Essential PHP Security Is Finished!

10 Sep 2005

A little over a month ago, I finally finished writing Essential PHP Security, a guide to secure PHP programming that I've been working on in my spare time for quite a while.

I'm really happy with the results. The people at O'Reilly have been great to work with, and I was lucky enough to have some of the best technical reviewers an author could ask for (Adam, David, George, and John). The result is a lean 150 page guide that covers what I feel are the most important topics with which a PHP developer should be familiar.

The book is due to be published in October (in time for the Zend PHP Conference and Expo), but you can buy it from Amazon today. As Adam jokingly suggests in his infamous email signature, "avoid the holiday rush - buy your copy today!"

I focus on Apache and MySQL, but the principles apply to any platform. In fact, web developers using languages other than PHP might learn something. I hope so. :-)

Each chapter focuses on a specific category of PHP development, and you are shown the most common and dangerous attacks associated with that particular category. Here is the final table of contents:

    Foreword by Andi Gutmans

1. Introduction
    PHP Features
        Register Globals
        Error Reporting
        Defense in Depth
        Least Privilege
        Simple Is Beautiful
        Minimize Exposure
        Balance Risk and Usability
        Track Data
        Filter Input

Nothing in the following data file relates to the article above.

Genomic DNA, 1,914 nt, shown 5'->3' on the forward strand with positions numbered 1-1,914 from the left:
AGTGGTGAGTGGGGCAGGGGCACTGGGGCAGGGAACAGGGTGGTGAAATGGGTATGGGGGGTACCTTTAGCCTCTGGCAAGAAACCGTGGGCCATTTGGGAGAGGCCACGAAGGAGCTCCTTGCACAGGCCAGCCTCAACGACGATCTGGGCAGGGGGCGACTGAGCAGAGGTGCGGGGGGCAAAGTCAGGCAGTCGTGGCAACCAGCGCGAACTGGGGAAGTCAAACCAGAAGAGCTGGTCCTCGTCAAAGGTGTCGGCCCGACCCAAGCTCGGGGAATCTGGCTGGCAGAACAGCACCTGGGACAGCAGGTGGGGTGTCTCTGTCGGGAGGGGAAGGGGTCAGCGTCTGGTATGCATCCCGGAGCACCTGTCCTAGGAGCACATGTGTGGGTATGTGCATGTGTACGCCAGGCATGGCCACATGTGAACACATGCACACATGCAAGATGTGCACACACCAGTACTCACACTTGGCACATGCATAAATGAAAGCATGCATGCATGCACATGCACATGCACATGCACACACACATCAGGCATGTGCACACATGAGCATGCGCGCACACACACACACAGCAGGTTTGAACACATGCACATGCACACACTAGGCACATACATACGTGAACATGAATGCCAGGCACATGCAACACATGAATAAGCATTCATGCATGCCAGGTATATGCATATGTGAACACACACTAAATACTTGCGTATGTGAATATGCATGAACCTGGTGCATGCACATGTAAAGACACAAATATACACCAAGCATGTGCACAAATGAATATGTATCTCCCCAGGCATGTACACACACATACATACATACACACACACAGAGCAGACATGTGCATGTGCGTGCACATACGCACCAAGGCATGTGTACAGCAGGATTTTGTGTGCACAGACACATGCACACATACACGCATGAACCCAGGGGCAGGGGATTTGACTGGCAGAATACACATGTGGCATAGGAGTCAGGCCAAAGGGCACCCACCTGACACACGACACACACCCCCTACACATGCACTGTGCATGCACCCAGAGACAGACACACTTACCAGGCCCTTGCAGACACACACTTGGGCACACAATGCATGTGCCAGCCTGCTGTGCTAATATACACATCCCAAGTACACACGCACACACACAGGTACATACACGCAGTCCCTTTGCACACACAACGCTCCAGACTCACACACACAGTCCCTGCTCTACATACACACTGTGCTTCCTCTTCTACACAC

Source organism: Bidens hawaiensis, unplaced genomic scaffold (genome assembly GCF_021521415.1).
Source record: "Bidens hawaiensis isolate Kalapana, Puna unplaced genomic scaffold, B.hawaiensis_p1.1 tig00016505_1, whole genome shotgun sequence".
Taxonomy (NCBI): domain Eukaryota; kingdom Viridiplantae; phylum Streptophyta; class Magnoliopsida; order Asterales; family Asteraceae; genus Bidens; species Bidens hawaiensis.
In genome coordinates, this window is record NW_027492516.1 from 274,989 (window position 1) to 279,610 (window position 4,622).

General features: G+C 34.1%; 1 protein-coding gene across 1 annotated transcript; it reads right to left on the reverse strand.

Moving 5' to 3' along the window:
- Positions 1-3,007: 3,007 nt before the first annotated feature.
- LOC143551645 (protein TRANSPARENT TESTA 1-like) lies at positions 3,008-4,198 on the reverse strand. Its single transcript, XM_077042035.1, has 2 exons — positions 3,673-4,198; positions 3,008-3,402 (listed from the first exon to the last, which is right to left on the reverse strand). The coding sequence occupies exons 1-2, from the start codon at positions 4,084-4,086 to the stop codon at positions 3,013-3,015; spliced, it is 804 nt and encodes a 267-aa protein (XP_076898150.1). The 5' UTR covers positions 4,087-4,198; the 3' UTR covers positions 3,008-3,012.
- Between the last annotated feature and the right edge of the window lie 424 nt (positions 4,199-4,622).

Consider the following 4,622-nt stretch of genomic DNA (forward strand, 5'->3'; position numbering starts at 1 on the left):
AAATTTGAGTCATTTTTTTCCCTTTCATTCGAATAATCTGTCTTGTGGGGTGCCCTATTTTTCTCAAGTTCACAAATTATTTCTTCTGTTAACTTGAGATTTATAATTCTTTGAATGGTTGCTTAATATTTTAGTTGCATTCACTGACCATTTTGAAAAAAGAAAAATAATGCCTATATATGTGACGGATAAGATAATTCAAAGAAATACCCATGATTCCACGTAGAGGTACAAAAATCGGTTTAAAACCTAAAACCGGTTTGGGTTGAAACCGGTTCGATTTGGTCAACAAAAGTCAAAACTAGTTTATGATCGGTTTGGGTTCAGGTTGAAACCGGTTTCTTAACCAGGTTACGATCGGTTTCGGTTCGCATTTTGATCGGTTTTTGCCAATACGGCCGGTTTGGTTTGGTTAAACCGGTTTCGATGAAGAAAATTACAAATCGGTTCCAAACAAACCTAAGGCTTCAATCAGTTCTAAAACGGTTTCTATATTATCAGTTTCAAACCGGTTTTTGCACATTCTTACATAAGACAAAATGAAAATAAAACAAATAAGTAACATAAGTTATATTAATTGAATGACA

Escape Output

2. Forms and URLs
    Forms and Data
    Semantic URL Attacks
    File Upload Attacks
    Cross-Site Scripting
    Cross-Site Request Forgeries
    Spoofed Form Submissions
    Spoofed HTTP Requests

3. Databases and SQL
    Exposed Access Credentials
    SQL Injection
    Exposed Data

4. Sessions and Cookies
    Cookie Theft
    Exposed Session Data
    Session Fixation
    Session Hijacking

5. Includes
    Exposed Source Code
    Backdoor URLs
    Filename Manipulation
    Code Injection

6. Files and Commands
    Traversing the Filesystem
    Remote File Risks
    Command Injection

7. Authentication and Authorization
    Brute Force Attacks
    Password Sniffing
    Replay Attacks
    Persistent Logins

8. Shared Hosting
    Exposed Source Code
    Exposed Session Data
    Session Injection
    Filesystem Browsing
    Safe Mode

A. Configuration Directives

B. Functions

C. Cryptography

I plan to launch a companion web site in time for the book's publication, and I will post code samples (I created a few utilities in order to demonstrate some attacks) and aggressively keep up with any errata that is discovered.

Now, I can finally start contributing to other things again. :-) I hope you enjoy the book, and I hope it helps.